John Legend On Turning Ambition Into Action

The award-winning musician shares his best advice as a mentor to creative people trying to reach their goals.


Oscar- and Grammy-winning singer and songwriter John Legend flew into the spotlight in the early 2000s on the wings of then rising rapper Kanye West, who invited Legend to sing on West’s own tracks and signed him to GOOD Music.


Knowing firsthand the enormous value of having a mentor and champion, Legend has worked in his own career to pay it forward. He was instrumental in breaking artists like British singer Estelle in the U.S., and earlier this year launched a talent search with men’s fragrance line AXE White Label to develop and promote little-known musicians. Legend chose five artists–John Russell (Savannah, Georgia), Allison Mula (Springfield, Virginia), John Rankin (Portland, Oregon), Jelana Jeffries (Pomona, New York), and Alejandro Palma (Austin, Texas)–and worked with them ahead of a launching-pad showcase at this year’s SXSW festival.

The talent search–starting with music and moving into fashion later this spring–is part of AXE White Label’s yearlong campaign to tie a real-world search for emerging talent to its brand-aligned “moments when confidence is key to taking the leap and turning aspiration to action.” For Legend, it’s a chance to do what he’s done informally for years in a formal partnership. “I think everybody needs this kind of thing no matter what they’re doing, whether it’s journalism, music, especially in art,” says Legend. It’s good to have people that you look up to give you advice, because there’s really no defined path of how to get to where you’re going to go.”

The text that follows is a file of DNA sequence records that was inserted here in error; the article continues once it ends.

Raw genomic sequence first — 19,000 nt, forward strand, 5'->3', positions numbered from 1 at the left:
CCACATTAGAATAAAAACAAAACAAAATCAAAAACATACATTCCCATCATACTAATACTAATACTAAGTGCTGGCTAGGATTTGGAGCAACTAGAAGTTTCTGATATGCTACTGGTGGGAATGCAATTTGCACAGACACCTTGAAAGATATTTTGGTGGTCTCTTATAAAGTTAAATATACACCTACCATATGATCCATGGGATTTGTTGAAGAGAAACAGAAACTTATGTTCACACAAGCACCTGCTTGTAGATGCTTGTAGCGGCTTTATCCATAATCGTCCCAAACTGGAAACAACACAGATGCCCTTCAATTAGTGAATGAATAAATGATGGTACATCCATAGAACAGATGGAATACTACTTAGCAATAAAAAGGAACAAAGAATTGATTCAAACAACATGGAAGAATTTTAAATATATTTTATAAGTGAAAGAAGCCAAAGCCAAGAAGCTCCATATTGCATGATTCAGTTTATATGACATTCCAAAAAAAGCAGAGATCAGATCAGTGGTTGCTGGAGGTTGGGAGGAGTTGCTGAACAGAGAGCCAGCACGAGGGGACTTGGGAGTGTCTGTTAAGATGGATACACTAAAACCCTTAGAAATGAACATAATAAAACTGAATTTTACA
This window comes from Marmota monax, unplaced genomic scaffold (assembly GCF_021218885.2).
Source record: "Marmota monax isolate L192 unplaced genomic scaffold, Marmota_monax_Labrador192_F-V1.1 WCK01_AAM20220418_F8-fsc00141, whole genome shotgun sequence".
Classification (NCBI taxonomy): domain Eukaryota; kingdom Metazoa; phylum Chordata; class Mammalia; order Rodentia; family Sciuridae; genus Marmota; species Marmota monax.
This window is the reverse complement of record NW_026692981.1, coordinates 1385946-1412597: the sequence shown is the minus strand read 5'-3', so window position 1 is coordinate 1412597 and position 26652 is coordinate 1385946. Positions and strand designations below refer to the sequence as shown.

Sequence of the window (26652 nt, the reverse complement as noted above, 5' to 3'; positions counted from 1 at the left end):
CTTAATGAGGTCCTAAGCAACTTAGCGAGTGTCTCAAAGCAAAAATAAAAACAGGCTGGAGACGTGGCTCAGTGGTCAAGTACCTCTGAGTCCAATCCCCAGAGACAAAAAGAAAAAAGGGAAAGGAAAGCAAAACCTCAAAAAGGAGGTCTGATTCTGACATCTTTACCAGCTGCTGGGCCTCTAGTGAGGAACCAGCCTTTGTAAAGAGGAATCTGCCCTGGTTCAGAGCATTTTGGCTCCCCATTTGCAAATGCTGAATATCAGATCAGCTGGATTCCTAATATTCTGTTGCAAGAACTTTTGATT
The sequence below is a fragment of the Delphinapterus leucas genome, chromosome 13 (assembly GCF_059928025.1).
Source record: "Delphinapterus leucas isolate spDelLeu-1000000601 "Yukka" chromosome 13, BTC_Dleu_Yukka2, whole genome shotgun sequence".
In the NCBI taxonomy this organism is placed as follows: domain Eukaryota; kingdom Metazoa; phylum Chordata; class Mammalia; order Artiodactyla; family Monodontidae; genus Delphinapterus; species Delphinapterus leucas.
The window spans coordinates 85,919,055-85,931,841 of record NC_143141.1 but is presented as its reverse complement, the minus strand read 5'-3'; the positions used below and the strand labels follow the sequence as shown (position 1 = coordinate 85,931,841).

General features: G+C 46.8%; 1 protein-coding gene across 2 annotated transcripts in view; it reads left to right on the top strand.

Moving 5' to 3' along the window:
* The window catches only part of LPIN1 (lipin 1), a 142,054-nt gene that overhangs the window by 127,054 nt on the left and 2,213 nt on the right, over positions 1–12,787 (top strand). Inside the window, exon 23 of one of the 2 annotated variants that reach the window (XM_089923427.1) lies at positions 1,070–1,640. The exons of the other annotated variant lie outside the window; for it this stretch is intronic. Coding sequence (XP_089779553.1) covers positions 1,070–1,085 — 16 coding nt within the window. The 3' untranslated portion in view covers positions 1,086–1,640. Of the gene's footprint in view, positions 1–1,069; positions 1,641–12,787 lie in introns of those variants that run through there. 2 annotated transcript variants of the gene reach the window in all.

Legend recently shared with Fast Company his most enduring pieces of advice, helpful not only to artists, but to anyone who wants to put their ambition to work.



Even though the Internet has made creative success possible anywhere, Legend says that part of his advice to his mentees “was me telling them to move.”

“I think a lot of times you have to be in the right cities where other writers are, other producers, where the industry gatekeepers are,” he says. “It’s hard to make it happen remotely from another city. You can be from somewhere, but you eventually have to go to somewhere. I’m from Ohio but I eventually had to go to Philadelphia and then I had to go to New York to really make it happen.”

Even if your field isn’t as concentrated in a few locations as the music business, you have to be willing to make a big change and go outside your comfort zone. “I think when we talk about taking a leap, and that’s definitely taking a leap, it’s making that decision to really put yourself out there, go to a place that’s new,” says Legend. “You might not have a lot of money to move, and you just have to go out there and take that leap of faith, believe in yourself enough to go ahead and do it.”



One question artists have when starting out is where to focus their time to improve the chance of success. The answer, says Legend, is on the work you want to do, whatever that is. For budding musicians, that may mean drilling down on songwriting.